The Pirates concluded their record-extending 18th consecutive losing season at 57-105, worst in the majors.
“Definitely not what any of us had in mind coming out of spring training,” LaRoche said.
The only time the Pirates had more defeats in baseball’s modern era was in 1952, when they went 42-112. They finished 17-64 away from home, matching the 1963 New York Mets for the worst road record in a 162-game season.
Uggla hit a two-run homer and an RBI double. He finished with 33 homers and 105 RBIs, both career highs, and received a standing ovation from the crowd of 31,803 when he came out of the game in the eighth inning.
His production was a bright spot for a team that had expected to contend for a postseason berth but instead finished under .500 for the first time since 2007.
“Individually it turned out to be a really good year for me,” Uggla said. “But nothing takes the sting out of not being in the playoffs.”
For both franchises, the offseason will begin with the focus on the manager’s job. The game may have been the last with the Pirates for John Russell, whose three-year record is 186-299.
“There are a lot of disappointing things,” Russell said. “Coming out of spring training, obviously we didn’t know our rotation was going to lose 83 games. I think that was the biggest thing.”
The Marlins will move quickly in their search for a manager for 2011, president of baseball operations Larry Beinfest said, with interim manager Edwin Rodriguez among four or five candidates under consideration.
After the game, Uggla stuck his head in the door of Rodriguez’s office and gave him an autographed bat. “You’re an amazing manager and an even better man!!” read the inscription above Uggla’s signature.
“I love him to death,” Uggla said. “I’d play for him any day of the week. We’re all pulling for him.”
Hampered by a wave of late-season injuries, Rodriguez went 46-46 after replacing Fredi Gonzalez. The Marlins finished 80-82.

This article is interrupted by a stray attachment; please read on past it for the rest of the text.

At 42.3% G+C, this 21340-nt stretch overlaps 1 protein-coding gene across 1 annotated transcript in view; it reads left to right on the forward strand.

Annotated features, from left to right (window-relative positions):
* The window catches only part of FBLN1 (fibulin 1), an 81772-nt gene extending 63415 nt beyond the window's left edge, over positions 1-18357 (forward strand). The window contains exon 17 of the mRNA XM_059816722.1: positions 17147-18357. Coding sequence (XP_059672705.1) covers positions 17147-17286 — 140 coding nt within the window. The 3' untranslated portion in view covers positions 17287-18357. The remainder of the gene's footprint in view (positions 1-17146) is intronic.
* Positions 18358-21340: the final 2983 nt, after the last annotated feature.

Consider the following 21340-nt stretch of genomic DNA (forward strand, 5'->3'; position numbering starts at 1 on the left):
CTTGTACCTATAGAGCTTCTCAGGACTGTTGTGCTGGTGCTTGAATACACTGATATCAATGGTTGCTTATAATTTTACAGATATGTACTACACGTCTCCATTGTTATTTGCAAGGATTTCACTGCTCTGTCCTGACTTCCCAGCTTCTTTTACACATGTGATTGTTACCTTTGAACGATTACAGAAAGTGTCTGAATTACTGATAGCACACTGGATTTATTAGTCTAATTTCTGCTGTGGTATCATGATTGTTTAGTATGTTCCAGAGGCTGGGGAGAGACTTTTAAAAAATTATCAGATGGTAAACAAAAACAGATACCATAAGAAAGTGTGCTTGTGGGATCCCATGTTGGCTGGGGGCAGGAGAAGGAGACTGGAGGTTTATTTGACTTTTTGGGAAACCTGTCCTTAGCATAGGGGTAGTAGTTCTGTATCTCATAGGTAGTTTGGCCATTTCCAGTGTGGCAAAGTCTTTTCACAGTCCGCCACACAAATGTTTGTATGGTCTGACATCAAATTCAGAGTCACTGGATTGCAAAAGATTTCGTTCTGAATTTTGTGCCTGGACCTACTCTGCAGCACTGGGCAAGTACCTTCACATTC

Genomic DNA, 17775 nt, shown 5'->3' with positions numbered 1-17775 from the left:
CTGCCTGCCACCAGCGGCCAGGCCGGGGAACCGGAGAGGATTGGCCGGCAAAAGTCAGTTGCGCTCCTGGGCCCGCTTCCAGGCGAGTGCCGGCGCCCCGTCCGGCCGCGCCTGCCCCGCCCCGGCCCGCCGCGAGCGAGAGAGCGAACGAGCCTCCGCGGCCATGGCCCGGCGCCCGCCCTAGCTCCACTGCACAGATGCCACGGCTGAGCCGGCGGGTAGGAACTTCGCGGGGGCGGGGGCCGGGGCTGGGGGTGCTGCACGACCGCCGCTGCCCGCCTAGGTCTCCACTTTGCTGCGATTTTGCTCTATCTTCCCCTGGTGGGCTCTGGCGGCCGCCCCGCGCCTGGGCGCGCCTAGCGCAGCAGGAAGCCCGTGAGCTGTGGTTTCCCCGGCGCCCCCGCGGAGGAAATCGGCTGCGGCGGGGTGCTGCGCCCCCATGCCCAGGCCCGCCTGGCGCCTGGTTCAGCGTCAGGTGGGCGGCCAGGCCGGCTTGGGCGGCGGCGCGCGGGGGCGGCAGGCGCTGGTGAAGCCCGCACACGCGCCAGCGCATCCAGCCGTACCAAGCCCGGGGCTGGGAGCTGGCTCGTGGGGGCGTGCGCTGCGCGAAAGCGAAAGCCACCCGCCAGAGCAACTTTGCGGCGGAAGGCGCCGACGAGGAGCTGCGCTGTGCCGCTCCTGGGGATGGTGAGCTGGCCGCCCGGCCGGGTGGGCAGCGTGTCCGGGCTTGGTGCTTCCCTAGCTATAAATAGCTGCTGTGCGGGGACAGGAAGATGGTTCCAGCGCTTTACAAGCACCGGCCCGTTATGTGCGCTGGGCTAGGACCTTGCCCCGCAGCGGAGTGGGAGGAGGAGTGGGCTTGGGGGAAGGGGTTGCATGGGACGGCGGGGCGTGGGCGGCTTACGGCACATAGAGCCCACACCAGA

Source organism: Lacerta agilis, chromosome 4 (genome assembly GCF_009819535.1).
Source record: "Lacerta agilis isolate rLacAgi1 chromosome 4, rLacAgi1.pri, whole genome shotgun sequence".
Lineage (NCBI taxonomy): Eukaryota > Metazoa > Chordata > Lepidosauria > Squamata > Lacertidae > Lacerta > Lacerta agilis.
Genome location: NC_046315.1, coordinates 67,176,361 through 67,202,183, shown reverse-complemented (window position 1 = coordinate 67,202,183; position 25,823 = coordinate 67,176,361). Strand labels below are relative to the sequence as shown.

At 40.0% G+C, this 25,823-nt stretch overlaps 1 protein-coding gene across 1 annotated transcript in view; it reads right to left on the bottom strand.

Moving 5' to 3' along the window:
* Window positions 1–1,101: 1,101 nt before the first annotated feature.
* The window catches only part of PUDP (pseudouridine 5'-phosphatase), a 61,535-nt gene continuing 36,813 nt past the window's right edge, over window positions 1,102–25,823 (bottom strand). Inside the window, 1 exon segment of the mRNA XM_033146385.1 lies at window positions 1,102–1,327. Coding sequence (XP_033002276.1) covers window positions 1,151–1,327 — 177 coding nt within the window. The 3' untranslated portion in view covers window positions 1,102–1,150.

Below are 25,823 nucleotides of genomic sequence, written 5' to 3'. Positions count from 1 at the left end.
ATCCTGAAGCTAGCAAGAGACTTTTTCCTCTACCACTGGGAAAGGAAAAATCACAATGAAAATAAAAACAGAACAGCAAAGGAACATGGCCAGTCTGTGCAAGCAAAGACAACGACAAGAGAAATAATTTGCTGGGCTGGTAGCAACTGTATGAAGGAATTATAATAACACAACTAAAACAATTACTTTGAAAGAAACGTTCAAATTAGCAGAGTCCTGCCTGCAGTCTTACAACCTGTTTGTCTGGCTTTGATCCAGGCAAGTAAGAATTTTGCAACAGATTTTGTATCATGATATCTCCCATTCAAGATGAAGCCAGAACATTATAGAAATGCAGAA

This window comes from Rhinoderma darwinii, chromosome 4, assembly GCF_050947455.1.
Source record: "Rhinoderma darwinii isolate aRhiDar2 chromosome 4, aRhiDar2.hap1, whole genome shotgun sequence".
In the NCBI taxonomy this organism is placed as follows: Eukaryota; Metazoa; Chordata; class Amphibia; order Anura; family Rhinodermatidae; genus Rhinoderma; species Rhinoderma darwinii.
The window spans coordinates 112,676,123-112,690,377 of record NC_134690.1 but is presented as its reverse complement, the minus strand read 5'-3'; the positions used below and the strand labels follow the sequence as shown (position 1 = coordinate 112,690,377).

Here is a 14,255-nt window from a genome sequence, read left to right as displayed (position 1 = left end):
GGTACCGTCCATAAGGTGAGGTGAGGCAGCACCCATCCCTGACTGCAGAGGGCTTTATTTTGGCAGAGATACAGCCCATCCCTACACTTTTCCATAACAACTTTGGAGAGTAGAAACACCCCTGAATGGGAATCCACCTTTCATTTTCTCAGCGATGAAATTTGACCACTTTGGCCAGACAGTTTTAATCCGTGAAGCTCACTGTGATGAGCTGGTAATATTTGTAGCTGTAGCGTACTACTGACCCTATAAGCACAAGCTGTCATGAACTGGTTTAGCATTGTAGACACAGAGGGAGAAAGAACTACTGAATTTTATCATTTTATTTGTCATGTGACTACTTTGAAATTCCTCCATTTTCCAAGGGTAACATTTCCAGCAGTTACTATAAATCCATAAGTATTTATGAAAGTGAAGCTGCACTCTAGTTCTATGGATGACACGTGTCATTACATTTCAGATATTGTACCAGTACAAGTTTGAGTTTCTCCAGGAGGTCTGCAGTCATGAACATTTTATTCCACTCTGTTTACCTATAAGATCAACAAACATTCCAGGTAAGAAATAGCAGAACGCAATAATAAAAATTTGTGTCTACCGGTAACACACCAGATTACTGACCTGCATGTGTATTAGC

“If I don’t get selected to be the manager, I will move on,” Rodriguez said. “Yeah, I will be disappointed, but it won’t be like the end of the world. And I will wish the best for the organization.”
Rodriguez didn’t make it to the finish of the finale. Wes Helms’(notes) two-out fly in the sixth inning was initially ruled a three-run homer, but the umpires reversed the call following a reply review, and Helms settled for an RBI double. Rodriguez argued and was ejected for the third time this season.
Helms made the defensive play of the game at third, leaping over the rolled-up tarp to catch a foul ball and coming to rest wedged between the tarp and the retaining wall. Adding to the humorous scene, umpire Angel Hernandez climbed atop the tarp on his knees to make the out call.
“Whenever you lose 100-plus games, it’s never good,” Burres said.
NOTES: Marlins SS Hanley Ramirez(notes) said he has been bothered since midseason by the hyperextended left elbow that sidelined him for the final two weeks. “It was getting worse and worse and worse,” he said. Ramirez plans to spend a month at home in the Dominican Republic, then return to Miami to work with a Marlins trainer to strengthen his elbow. … The Marlins’ home attendance totaled 1.54 million. They finished last in the NL for the sixth year in a row, and third-worst in the majors. The season total included 10,332 tickets for the perfect game Philadelphia’s Roy Halladay(notes) pitched against the Marlins sold as souvenirs afterward. … MRI exam determined Marlins RHP Alex Sanabia(notes) has a strained ligament in his right elbow, and he’ll be able to begin his regular offseason throwing program in December. … In his final at-bat, Florida’s speedy Emilio Bonifacio(notes) grounded into a double play for the first time this season.